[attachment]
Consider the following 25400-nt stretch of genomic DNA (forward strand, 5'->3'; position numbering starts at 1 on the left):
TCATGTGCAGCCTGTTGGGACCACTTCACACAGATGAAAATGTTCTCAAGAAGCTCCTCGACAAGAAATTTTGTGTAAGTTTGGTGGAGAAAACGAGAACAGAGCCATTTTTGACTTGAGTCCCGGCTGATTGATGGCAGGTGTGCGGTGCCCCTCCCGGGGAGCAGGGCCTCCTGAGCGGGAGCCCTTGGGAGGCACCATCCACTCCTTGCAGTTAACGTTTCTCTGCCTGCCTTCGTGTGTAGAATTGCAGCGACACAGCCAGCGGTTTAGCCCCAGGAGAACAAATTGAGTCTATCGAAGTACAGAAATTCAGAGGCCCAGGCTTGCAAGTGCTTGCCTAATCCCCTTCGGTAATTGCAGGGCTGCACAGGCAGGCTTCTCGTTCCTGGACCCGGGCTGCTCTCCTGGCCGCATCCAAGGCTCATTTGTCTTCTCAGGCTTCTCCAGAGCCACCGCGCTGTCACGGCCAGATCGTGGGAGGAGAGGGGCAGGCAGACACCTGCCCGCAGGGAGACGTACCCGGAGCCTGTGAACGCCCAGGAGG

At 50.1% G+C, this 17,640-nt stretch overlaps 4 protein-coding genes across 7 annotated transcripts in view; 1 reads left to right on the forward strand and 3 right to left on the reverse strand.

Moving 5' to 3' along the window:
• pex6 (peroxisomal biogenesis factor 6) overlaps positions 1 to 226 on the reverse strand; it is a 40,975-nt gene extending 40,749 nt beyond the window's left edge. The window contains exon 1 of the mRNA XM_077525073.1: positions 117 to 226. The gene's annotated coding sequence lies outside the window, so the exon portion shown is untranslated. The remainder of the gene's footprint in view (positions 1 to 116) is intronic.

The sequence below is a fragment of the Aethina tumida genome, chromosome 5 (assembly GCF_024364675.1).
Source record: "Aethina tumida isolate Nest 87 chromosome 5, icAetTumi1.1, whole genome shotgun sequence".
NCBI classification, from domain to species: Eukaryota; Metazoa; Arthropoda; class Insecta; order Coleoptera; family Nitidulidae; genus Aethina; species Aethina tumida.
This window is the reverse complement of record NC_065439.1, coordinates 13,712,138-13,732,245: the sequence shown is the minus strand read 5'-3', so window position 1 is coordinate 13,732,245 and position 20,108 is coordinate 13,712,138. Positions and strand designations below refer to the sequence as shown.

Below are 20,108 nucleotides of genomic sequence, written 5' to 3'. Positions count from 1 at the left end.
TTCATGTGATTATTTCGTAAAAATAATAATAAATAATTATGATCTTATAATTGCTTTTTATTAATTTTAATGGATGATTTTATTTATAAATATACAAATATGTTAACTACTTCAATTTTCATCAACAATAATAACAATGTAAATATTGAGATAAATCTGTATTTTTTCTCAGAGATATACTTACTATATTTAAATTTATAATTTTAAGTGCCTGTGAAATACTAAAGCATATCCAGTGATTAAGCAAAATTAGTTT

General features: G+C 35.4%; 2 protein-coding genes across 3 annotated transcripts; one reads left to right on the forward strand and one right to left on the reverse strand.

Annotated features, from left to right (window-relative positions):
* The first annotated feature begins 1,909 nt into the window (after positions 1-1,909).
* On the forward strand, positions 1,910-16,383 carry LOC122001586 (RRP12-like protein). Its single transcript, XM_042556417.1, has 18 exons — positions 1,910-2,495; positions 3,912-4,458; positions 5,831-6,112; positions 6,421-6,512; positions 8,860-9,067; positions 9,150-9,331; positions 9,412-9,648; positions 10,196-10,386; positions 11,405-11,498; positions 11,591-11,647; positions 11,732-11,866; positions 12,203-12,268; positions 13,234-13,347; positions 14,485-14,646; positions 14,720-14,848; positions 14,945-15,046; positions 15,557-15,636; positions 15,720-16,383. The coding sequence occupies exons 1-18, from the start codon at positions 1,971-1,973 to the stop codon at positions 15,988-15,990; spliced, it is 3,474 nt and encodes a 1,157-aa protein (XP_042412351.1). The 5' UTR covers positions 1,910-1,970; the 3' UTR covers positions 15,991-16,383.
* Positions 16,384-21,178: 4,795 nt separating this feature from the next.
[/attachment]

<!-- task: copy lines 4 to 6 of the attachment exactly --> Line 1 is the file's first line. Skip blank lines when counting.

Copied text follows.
Moving 5' to 3' along the window:
• pex6 (peroxisomal biogenesis factor 6) overlaps positions 1 to 226 on the reverse strand; it is a 40,975-nt gene extending 40,749 nt beyond the window's left edge. The window contains exon 1 of the mRNA XM_077525073.1: positions 117 to 226. The gene's annotated coding sequence lies outside the window, so the exon portion shown is untranslated. The remainder of the gene's footprint in view (positions 1 to 116) is intronic.

The sequence below is a fragment of the Aethina tumida genome, chromosome 5 (assembly GCF_024364675.1).